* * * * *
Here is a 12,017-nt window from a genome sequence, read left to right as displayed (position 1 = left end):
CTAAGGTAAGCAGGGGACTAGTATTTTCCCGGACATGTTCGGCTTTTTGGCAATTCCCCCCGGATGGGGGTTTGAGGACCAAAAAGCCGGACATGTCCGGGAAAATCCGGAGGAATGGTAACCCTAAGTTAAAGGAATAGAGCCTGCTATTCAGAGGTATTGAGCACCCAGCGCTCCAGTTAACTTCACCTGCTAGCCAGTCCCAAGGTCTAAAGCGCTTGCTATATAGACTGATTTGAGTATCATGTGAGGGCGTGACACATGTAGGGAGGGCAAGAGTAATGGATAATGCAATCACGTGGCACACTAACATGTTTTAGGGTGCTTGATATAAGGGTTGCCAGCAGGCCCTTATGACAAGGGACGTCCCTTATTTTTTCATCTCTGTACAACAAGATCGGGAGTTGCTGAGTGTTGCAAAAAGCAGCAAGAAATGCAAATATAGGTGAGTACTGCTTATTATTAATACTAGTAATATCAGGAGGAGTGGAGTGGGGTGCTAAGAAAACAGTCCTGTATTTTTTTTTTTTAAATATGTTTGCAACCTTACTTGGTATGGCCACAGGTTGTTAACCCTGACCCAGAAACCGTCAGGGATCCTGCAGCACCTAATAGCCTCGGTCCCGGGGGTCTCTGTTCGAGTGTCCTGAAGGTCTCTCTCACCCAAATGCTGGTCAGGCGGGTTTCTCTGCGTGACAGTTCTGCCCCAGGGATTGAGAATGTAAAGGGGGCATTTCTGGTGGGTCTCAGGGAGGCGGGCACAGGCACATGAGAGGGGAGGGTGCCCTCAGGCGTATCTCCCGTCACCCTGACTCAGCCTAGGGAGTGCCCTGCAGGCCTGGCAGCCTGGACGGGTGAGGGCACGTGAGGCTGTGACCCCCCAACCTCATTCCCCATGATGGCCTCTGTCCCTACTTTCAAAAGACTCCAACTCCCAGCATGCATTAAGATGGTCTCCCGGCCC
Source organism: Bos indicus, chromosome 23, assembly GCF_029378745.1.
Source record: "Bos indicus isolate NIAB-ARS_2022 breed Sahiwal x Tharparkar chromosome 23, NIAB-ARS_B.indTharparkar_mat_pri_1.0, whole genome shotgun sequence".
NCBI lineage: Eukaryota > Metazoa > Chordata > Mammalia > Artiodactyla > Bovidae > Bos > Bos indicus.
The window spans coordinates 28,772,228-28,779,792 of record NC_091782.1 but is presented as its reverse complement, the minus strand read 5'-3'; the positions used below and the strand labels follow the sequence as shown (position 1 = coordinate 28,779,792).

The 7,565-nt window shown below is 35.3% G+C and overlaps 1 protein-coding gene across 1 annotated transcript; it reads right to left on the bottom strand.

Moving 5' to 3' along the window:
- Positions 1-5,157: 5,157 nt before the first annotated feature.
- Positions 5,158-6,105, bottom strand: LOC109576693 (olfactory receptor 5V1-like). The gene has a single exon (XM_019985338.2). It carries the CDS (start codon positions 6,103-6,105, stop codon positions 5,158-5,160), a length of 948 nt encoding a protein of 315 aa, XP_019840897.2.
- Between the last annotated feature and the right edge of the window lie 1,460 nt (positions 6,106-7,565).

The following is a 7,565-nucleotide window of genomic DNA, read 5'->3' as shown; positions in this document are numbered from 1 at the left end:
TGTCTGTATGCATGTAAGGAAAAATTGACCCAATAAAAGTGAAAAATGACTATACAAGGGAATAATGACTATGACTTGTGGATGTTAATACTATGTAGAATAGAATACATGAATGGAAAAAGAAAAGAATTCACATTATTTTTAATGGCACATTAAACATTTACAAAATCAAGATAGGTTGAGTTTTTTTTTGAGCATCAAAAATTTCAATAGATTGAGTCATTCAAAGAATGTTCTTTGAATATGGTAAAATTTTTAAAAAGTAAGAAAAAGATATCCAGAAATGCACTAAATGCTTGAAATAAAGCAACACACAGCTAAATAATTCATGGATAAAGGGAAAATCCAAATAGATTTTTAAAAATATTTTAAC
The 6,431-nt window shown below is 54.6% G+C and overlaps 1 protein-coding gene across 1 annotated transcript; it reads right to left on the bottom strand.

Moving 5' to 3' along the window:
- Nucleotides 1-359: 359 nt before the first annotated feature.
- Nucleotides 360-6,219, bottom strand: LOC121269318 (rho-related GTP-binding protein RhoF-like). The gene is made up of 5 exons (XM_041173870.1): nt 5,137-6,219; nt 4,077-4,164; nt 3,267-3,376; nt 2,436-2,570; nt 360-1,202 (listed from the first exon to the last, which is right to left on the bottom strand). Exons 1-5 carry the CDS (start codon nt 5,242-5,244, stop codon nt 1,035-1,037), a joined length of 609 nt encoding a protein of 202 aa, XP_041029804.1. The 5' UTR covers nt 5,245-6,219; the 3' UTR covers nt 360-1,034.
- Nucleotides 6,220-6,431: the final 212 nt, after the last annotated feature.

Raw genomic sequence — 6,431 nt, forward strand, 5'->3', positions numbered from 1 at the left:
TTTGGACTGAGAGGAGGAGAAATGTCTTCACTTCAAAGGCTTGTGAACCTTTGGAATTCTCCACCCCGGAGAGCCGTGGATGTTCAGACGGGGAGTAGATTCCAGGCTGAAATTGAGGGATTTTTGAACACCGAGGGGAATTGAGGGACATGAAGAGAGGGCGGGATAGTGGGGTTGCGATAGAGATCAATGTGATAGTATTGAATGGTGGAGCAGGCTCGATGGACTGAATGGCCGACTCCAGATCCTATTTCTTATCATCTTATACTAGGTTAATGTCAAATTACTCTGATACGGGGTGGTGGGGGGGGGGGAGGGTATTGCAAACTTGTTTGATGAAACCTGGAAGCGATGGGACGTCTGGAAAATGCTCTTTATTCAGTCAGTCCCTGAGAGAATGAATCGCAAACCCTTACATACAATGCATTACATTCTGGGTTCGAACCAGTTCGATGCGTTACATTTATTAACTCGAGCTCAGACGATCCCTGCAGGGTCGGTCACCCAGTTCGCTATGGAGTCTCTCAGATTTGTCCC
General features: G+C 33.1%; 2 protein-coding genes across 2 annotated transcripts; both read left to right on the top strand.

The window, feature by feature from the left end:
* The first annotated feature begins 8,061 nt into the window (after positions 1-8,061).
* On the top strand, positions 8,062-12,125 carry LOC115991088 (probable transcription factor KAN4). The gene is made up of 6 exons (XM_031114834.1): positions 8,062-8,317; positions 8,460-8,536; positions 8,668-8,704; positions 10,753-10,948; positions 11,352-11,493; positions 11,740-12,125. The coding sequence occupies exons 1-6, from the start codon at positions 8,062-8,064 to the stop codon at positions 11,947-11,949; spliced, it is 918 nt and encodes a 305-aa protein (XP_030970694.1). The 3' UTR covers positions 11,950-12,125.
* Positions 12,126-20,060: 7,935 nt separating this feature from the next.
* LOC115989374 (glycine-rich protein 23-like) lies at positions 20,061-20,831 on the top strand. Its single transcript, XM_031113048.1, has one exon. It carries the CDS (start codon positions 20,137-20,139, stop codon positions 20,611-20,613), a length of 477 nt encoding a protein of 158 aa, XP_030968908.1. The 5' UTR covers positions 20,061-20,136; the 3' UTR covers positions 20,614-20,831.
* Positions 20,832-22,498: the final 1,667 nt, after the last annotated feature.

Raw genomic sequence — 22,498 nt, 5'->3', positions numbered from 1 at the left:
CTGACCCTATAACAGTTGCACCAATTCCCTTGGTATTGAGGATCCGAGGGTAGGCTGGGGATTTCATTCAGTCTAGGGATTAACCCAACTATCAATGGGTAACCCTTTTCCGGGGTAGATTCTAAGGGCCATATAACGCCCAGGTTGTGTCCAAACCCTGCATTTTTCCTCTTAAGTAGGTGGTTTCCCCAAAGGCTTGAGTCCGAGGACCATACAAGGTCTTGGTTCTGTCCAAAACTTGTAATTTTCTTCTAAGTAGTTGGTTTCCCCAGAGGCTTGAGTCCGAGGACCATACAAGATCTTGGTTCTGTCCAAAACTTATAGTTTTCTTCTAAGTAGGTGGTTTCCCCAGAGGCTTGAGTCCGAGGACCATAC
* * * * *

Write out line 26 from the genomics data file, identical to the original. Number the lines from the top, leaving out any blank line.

* LOC115989374 (glycine-rich protein 23-like) lies at positions 20,061-20,831 on the top strand. Its single transcript, XM_031113048.1, has one exon. It carries the CDS (start codon positions 20,137-20,139, stop codon positions 20,611-20,613), a length of 477 nt encoding a protein of 158 aa, XP_030968908.1. The 5' UTR covers positions 20,061-20,136; the 3' UTR covers positions 20,614-20,831.